Medusa’s Ankles has a middle aged lady drawn to a salon because it features “Rosy Nude” – she becomes a regular there over the years, striking up a sort of comfortable relationship with the owner with his easy patter and hairdressing skills. He talks, she listens, until one day one of his remarks triggers an unexpected outburst from her.

Art Work, the second story, has particular meaning for me, and will for all of us who think of ourselves as creative. (I may be a commercial writer, but I do see advertising as a creative art!). Debbie, the protagonist, is the wife of a struggling artist whose ‘big opportunity’ seems increasingly unlikely to come to pass. Debbie good humouredly runs the home with help from the capable Mrs Brown, pays the bills and manages the show, setting aside her own dreams so that her husband, ostensibly the more creative, can have his space and freedom to work well. It is the kind of sacrifice a hundred women make, and there is no hint of the martyr in Debbie, because quite simply, she ‘loves Robin’. Robin, on the other hand is, while not unsympathetically drawn, not a particularly attractive character - rather querulous and indulged. He is undeniably talented but his career never takes off. Everyone admits he ‘has something’ but it is perhaps not enough. Robin’s work is the kind not everyone will ‘get’ but nor is it the kind of genius that can be understood only in retrospect, like Van Gogh’s. It reminded me that talent is no guarantee for success really. I know so many ambitious and deserving people who somehow never seem to make it, and turn bitter in the process. It also made me think of how men are so much more ill-equipped to deal with failure and “smallness”. I will be the first to admit that men have an ability to see the larger picture in a way women sometimes don’t. On the other hand, women are so much better at the art of living – of learning to make-do, to adjust, to juggle, to accept, to go with the flow, what have you… and Byatt has captured that beautifully here. I loved the story, even without the nice little twist at the end.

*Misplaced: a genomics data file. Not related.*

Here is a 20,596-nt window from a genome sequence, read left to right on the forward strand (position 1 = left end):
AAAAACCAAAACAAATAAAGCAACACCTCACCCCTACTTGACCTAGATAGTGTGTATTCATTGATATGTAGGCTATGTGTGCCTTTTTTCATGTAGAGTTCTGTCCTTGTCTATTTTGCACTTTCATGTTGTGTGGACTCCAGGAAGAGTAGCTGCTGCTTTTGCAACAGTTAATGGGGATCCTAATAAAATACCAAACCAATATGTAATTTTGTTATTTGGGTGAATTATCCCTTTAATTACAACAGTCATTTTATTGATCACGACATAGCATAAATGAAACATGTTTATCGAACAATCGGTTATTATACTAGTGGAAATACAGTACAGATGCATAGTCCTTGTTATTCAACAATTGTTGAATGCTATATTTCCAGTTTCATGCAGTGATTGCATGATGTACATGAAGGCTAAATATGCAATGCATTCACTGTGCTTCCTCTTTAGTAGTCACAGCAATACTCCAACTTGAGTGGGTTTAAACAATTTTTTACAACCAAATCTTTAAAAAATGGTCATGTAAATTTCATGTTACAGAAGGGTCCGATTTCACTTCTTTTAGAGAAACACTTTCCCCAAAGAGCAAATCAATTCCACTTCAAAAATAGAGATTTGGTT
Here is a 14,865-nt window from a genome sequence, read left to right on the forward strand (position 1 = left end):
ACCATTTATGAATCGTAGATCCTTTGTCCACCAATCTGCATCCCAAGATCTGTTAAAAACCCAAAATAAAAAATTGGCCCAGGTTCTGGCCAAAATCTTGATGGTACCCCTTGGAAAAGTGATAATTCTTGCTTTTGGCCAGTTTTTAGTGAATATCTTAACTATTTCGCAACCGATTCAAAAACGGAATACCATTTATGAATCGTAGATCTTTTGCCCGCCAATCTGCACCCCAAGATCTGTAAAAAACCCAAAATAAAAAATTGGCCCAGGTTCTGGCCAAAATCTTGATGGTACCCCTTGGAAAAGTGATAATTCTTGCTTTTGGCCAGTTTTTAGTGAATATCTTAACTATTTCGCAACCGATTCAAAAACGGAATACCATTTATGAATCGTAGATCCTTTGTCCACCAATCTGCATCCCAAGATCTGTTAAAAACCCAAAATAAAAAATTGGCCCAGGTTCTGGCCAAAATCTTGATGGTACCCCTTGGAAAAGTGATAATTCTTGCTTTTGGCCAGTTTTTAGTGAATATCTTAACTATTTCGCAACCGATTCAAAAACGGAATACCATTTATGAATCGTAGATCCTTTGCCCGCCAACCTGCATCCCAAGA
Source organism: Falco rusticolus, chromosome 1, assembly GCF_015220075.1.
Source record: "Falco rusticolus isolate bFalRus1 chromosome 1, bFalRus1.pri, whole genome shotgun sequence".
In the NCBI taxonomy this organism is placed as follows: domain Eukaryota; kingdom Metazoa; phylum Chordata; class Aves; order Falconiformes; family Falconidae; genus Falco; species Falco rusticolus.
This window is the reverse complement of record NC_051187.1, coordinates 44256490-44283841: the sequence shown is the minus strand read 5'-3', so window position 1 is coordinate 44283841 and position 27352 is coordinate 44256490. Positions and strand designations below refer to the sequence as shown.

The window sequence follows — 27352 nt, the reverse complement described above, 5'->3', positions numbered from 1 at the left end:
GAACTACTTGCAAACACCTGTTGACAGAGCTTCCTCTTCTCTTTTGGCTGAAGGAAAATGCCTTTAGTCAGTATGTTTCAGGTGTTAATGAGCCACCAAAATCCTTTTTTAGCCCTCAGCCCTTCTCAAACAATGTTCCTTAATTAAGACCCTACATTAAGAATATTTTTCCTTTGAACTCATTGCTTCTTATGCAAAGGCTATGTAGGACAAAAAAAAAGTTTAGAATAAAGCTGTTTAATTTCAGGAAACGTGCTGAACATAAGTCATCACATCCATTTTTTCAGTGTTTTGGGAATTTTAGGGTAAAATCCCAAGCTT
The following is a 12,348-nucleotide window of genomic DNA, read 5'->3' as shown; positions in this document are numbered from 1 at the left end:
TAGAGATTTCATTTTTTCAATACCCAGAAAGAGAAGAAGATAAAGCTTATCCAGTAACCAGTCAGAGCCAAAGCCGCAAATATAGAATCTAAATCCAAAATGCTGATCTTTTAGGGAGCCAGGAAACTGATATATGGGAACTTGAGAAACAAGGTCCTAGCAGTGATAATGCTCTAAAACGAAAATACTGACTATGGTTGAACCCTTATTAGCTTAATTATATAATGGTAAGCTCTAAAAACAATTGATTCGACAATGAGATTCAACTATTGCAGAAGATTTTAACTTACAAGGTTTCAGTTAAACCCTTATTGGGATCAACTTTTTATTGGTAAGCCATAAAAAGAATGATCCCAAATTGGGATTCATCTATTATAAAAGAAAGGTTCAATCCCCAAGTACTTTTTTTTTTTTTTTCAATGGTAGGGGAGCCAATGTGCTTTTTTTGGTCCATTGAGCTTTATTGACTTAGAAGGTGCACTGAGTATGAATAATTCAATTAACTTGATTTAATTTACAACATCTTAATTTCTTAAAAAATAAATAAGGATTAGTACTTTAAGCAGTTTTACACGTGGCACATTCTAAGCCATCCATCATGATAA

The third story, The Chinese Lantern is perhaps the easiest read of the three, motivations up front and quite crystal clear. Two academics meet at a Chinese Restaurant to discuss the fate of a student, and the meeting gives insights into the personality of both. I wonder how much of Byatt herself is there is in the female character, Gerda Himmelblau.

Readers of this blog (yes, the two of you) will know how much I adored AS Byatt’s Possession. The Game, while enjoyable, was just not in the same league. But The Matisse Stories is a nice little collection, a gift box of exotic truffles, each with a nice squishy flavoured filling. Easily devoured, but not so easily forgotten.

Friday, April 1, 2011

Book Tag

Saw this tag on a make up blog (!) and just had to do it. Hope this is not booooring...

Favourite childhood book?
All the Enid Blytons, especially Five Findouters and the school series. Tintin. In fact my dad made up a song which went – “Shaila Tintin devotee”.

What are you reading right now?
Nothing. Just finished Immortals of Meluha. Waiting for my next read, don’t know where it will come from.

Bad book habit?
I fold down the corner of the page to mark my place. I know. Disgusting.

Do you have an e-reader?
No. I’d rather ruin my eyes the conventional way.

Do you prefer to read one book at a time or several at once?
One at a time. Though sometimes I keep a work related book at work.

Have your reading habits changed since starting a blog?
No. At the outset I made it clear that I read for pleasure only, and that I didn’t want any kind of competitive pressure.